The Museum of Nature, St. Gallen was founded in 1846 by members of the St. Gallen Natural Sciences Society. While formed with high aspirations, its history would be characterized by instability due to personal and spatial conflicts. Both a symptom and a consequence, by 2009 the Nature Museum still had never had its own building. This was to change with the building of a new home for the museum, a space that could firmly establish the organization as a local and national presence.
The selected site, a landscaped parcel in the city’s periphery, stands adjacent to the Botanical Gardens. We proposed connecting the two visitor centers with a continuous system of paths, thus creating a spatial sequence and building a relationship between the main entrance to the museum, the adjacent theme park, the entrance to the botanical gardens, and the Alpine House.
The form of the building was composed based on a sequential idea about the predominant silhouettes of local suburban houses, and crafts an analogy to the assembly of homes.
With the distinctive notching of the roof, the building mediates the various scales of the landscaped periphery and the presence of a developing city structure.
On the ground floor, a wide corridor unifies the interior program of the Nature Museum and connects it to the exterior spatial sequence. From the corridor, one accesses the publically oriented functions of library, reading rooms, classrooms, and cafeteria. The main stairs leading to the exhibition spaces and access to the storage rooms are marked by luminous atriums. These atria act simultaneously as showrooms for exhibition announcements and other activities.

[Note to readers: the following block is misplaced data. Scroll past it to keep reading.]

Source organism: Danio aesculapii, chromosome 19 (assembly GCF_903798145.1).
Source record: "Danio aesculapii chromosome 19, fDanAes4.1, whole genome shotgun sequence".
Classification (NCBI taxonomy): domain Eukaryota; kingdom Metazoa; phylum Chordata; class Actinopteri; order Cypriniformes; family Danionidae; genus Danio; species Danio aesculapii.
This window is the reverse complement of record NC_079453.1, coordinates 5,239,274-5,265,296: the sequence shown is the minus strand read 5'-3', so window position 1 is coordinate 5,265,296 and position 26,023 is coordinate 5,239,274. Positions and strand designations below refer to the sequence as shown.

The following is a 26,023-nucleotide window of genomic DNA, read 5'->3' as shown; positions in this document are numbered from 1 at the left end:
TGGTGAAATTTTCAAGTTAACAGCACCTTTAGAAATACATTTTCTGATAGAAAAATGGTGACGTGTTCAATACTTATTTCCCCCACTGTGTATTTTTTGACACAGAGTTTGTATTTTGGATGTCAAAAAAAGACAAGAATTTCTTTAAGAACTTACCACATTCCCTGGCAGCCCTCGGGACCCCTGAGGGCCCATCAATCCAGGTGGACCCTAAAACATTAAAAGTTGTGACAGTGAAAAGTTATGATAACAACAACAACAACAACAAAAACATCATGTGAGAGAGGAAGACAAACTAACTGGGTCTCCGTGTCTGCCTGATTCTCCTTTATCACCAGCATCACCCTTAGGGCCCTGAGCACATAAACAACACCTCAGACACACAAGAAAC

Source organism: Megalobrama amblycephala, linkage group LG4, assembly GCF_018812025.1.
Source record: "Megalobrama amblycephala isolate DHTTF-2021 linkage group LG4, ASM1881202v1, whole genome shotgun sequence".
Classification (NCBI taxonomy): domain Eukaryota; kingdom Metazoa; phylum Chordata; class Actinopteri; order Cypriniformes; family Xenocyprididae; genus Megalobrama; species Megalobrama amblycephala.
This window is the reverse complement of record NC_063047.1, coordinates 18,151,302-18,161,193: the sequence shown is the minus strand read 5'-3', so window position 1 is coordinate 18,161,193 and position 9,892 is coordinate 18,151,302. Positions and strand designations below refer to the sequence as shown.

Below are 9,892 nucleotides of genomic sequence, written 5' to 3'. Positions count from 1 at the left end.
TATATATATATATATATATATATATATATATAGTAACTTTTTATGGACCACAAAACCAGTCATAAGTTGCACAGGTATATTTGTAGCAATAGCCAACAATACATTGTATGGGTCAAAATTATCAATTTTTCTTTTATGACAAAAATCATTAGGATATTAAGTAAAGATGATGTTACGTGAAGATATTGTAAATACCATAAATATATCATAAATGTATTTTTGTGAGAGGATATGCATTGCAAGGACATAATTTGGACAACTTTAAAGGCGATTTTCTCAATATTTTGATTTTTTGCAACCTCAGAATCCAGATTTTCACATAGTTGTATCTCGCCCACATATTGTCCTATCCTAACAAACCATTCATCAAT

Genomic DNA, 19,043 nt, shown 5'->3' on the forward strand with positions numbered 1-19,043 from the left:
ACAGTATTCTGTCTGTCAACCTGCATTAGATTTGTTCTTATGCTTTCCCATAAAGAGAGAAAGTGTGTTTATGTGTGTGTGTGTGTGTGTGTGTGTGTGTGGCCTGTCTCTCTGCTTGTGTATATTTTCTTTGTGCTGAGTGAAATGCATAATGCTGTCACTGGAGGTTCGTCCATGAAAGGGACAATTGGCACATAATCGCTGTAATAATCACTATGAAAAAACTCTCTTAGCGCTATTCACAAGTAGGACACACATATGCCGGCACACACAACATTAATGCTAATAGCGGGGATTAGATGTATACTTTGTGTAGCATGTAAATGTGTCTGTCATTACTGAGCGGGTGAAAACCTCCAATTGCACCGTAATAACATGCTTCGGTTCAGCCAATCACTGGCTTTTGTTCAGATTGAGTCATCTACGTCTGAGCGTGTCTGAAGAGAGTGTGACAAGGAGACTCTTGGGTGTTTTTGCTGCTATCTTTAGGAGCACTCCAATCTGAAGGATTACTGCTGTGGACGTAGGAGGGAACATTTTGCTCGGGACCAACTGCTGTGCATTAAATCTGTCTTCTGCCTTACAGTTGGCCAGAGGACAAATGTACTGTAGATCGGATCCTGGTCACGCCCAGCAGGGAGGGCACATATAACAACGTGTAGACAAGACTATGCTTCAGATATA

The development of the exhibition spaces alludes strongly to the character of natural history galleries. The Museum of Nature’s collection developed from a process of “capture, find, collect, and exhibit” and consequently, the exhibitions exude a lyrical, figurative quality. In contrast, the space is enclosed by a dominant, geometric structure.
The roof contours, while initially inspired by the local context, enable agile placement of skylights for ideal lighting in the exhibition spaces. The resulting overall effect in the interior is a quality of abstraction and elusiveness.
Interacting with the presence of the structure and displayed objects, the exhibition spaces oscillate between minimalistic heaviness and expressive lightness, a temperament which extends to the exterior. The concrete building shell, enriched by a relief texture, lends the building an egocentricity and heaviness while simultaneously creating the picturesque character of the inviting and generous entry area and the roof form of the new construction.
Structural Engineer: WGG Schnetzer Puskas Ingenieure, Basel
Model Photographs: Jon Naiman, Biel